Wanna throw a block party in L.A. County this summer? Start here

Illustration shows people at a block party, grilling, dancing, playing games and socializing.
Block parties can be a fun way to build neighborhood ties and resilience.
(Joanna Neborsky / For The Times)

It’s a sunny day and the smell of carne asada is wafting from the grill. Kids are racing up and down the block on their scooters, and your neighbors are gathered in conversation.

You’re envisioning a block party.

The name explains it all — one block is closed to traffic so the neighborhood can come together.

The block party’s origin story is in New York, first held to bid a celebratory farewell to neighborhood soldiers leaving to the First World War. They’ve been neighborhood staples since — and even have a place in the founding story of hip-hop.


It seems as though something that ingrained in American culture would be easy enough to organize, gathering your neighbors in the street for an afternoon. Unfortunately, it’s a little complicated. In Los Angeles County, you have to get permission from your city — if your city even allows this type of event — and make sure your neighbors are on the same page.

The latter might be tough, considering most Americans don’t even know their neighbors.

A 2018 Pew Research Center study found that about 24% of urban and 28% of suburban dwellers know all or most of their neighbors, compared with 40% of residents in rural communities. And even though more rural residents know their neighbors, Pew found that didn’t mean they interacted with them more. The study also discovered that among Americans who reported knowing at least some of their neighbors, 1 in 4 said they have face-to-face conversations with them at least several times a week.

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A lot has changed since those data were published five years ago. So if the pandemic has inspired you to get to know your neighbors — to build community and to be resilient in the face of an emergency — what better way than to throw a block party?

The Times contacted all 88 cities in L.A. County, as well as the county itself to account for unincorporated areas, to find out the rules for hosting block parties. Here’s what you need to know to get started.

The basics of hosting a block party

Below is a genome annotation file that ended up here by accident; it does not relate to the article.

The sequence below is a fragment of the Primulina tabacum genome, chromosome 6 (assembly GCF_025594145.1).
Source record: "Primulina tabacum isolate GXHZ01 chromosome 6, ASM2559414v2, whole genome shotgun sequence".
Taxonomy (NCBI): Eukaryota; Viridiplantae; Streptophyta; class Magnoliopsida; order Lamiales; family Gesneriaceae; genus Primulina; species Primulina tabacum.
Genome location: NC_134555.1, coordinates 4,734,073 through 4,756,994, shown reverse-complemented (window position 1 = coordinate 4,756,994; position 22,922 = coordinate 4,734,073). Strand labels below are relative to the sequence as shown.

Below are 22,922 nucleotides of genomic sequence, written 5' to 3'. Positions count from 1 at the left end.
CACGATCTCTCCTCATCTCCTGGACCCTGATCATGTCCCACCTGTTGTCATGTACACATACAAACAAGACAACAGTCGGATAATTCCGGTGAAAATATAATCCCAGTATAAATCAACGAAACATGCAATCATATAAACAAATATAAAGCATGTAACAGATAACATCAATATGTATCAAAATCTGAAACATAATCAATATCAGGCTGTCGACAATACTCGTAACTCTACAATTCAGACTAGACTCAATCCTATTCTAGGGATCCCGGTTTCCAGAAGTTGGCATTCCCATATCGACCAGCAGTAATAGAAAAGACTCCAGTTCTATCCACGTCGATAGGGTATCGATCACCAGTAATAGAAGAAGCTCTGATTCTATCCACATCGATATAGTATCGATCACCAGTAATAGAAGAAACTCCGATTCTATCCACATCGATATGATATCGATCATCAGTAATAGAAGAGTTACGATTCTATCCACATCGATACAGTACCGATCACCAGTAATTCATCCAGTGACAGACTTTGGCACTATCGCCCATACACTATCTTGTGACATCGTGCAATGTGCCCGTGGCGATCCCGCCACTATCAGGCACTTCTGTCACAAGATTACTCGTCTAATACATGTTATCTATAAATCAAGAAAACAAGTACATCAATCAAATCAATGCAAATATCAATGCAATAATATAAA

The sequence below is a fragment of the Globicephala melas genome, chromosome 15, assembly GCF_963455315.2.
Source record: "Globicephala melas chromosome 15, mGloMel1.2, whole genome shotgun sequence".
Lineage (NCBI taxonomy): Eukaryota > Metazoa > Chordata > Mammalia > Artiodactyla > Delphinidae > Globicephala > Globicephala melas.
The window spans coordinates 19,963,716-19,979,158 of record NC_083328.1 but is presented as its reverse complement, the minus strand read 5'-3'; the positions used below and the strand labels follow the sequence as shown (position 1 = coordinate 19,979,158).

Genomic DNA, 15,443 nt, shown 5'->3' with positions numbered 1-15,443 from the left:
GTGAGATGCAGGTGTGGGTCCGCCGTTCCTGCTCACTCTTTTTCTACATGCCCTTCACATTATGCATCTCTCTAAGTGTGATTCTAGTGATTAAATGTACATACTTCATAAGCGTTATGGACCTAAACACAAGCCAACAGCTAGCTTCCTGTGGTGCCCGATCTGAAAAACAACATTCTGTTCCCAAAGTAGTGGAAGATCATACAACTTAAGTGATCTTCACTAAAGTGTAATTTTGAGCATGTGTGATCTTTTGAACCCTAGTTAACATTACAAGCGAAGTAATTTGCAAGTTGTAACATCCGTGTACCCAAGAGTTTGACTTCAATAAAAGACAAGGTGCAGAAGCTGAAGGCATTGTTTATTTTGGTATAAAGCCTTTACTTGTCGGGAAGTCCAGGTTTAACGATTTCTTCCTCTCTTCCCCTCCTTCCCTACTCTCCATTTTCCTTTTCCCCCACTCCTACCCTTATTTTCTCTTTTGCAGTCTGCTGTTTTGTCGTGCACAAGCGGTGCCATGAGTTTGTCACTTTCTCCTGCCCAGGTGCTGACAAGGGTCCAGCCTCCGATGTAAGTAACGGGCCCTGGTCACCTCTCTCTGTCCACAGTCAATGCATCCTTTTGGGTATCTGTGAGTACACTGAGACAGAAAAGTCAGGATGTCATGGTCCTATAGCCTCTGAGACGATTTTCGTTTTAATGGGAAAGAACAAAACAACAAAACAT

A majority of cities in Los Angeles County allow block parties. Cudahy, Downey, Glendora, Lancaster, Rolling Hills, Santa Clarita, Santa Fe Springs, Walnut and West Hollywood do not.


Some cities don’t have a specific permitting process for block parties but will work with you on getting permission, except for San Dimas. But that shouldn’t stop interested party planners from starting the conversation with San Dimas; residents can contact City Hall.

The City of Industry, which is mostly commercial and has a population of less than 300, said it has never had a block party.

Some cities don’t allow block parties on certain streets. For example, Redondo Beach doesn’t allow block parties on Hawthorne, Aviation, Redondo Beach and Torrance boulevards (check the city website for the complete list). Other cities, such as La Mirada, don’t allow block parties unless it’s in a cul-de-sac on the Fourth of July.

In cities that do allow block parties, hosting one starts with a conversation among your neighbors.

Knock on people’s doors, leave a note with your contact information or start a group text message — whatever method of communication makes you and everyone else comfortable.

It’s ideal to get a positive consensus on having the party and setting a date. Those are two crucial pieces of information you’ll be providing to your city government — some cities will require you to collect signatures from a certain percentage of your neighbors, or all of them, before approving the party.


When your group picks a date, keep in mind that most cities require at least 30 days’ notice.

Depending on each city’s process, you might be filling out an application for an encroachment, block party, temporary use, special event or street closure.

Whatever the permit is called, it’s typically not free. Some cities charge a few hundred dollars; Bell’s fee is the highest in the county at $900, followed by West Covina at $800. Some cities allow you to request or petition for a fee waiver or subsidy.